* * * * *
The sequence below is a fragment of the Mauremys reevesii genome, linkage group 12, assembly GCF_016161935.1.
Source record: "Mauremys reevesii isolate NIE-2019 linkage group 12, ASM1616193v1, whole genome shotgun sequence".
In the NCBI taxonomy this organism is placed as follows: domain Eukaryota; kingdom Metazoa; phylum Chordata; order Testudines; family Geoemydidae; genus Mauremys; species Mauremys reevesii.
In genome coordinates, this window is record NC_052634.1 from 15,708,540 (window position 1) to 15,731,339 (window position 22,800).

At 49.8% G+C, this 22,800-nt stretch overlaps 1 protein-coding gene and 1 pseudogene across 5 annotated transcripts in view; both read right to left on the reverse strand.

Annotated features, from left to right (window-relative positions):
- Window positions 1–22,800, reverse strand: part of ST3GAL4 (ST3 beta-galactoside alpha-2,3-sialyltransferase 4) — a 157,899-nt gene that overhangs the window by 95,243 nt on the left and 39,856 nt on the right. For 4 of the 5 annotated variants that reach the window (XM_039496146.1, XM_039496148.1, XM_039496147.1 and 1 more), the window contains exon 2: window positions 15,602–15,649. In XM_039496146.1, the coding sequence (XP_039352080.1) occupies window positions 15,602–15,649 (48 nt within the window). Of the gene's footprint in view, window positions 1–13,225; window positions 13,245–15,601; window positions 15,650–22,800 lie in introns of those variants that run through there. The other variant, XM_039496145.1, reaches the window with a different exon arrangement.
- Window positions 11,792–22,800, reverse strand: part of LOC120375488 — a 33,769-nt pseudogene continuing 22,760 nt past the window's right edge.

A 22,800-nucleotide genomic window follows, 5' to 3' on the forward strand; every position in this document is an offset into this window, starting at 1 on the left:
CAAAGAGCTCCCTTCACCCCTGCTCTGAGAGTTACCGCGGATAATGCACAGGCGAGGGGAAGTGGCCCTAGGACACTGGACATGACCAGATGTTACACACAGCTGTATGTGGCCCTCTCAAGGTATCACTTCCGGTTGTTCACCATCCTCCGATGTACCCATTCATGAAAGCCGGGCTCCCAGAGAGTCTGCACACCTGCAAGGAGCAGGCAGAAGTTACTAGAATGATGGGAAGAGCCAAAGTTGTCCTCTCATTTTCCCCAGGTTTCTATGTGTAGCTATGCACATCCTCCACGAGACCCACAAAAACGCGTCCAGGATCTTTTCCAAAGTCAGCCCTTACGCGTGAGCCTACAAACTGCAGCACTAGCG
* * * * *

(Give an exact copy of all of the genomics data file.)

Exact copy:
The sequence below is a fragment of the Mauremys reevesii genome, linkage group 12, assembly GCF_016161935.1.
Source record: "Mauremys reevesii isolate NIE-2019 linkage group 12, ASM1616193v1, whole genome shotgun sequence".
In the NCBI taxonomy this organism is placed as follows: domain Eukaryota; kingdom Metazoa; phylum Chordata; order Testudines; family Geoemydidae; genus Mauremys; species Mauremys reevesii.
In genome coordinates, this window is record NC_052634.1 from 15,708,540 (window position 1) to 15,731,339 (window position 22,800).

At 49.8% G+C, this 22,800-nt stretch overlaps 1 protein-coding gene and 1 pseudogene across 5 annotated transcripts in view; both read right to left on the reverse strand.

Annotated features, from left to right (window-relative positions):
- Window positions 1–22,800, reverse strand: part of ST3GAL4 (ST3 beta-galactoside alpha-2,3-sialyltransferase 4) — a 157,899-nt gene that overhangs the window by 95,243 nt on the left and 39,856 nt on the right. For 4 of the 5 annotated variants that reach the window (XM_039496146.1, XM_039496148.1, XM_039496147.1 and 1 more), the window contains exon 2: window positions 15,602–15,649. In XM_039496146.1, the coding sequence (XP_039352080.1) occupies window positions 15,602–15,649 (48 nt within the window). Of the gene's footprint in view, window positions 1–13,225; window positions 13,245–15,601; window positions 15,650–22,800 lie in introns of those variants that run through there. The other variant, XM_039496145.1, reaches the window with a different exon arrangement.
- Window positions 11,792–22,800, reverse strand: part of LOC120375488 — a 33,769-nt pseudogene continuing 22,760 nt past the window's right edge.

A 22,800-nucleotide genomic window follows, 5' to 3' on the forward strand; every position in this document is an offset into this window, starting at 1 on the left:
CAAAGAGCTCCCTTCACCCCTGCTCTGAGAGTTACCGCGGATAATGCACAGGCGAGGGGAAGTGGCCCTAGGACACTGGACATGACCAGATGTTACACACAGCTGTATGTGGCCCTCTCAAGGTATCACTTCCGGTTGTTCACCATCCTCCGATGTACCCATTCATGAAAGCCGGGCTCCCAGAGAGTCTGCACACCTGCAAGGAGCAGGCAGAAGTTACTAGAATGATGGGAAGAGCCAAAGTTGTCCTCTCATTTTCCCCAGGTTTCTATGTGTAGCTATGCACATCCTCCACGAGACCCACAAAAACGCGTCCAGGATCTTTTCCAAAGTCAGCCCTTACGCGTGAGCCTACAAACTGCAGCACTAGCG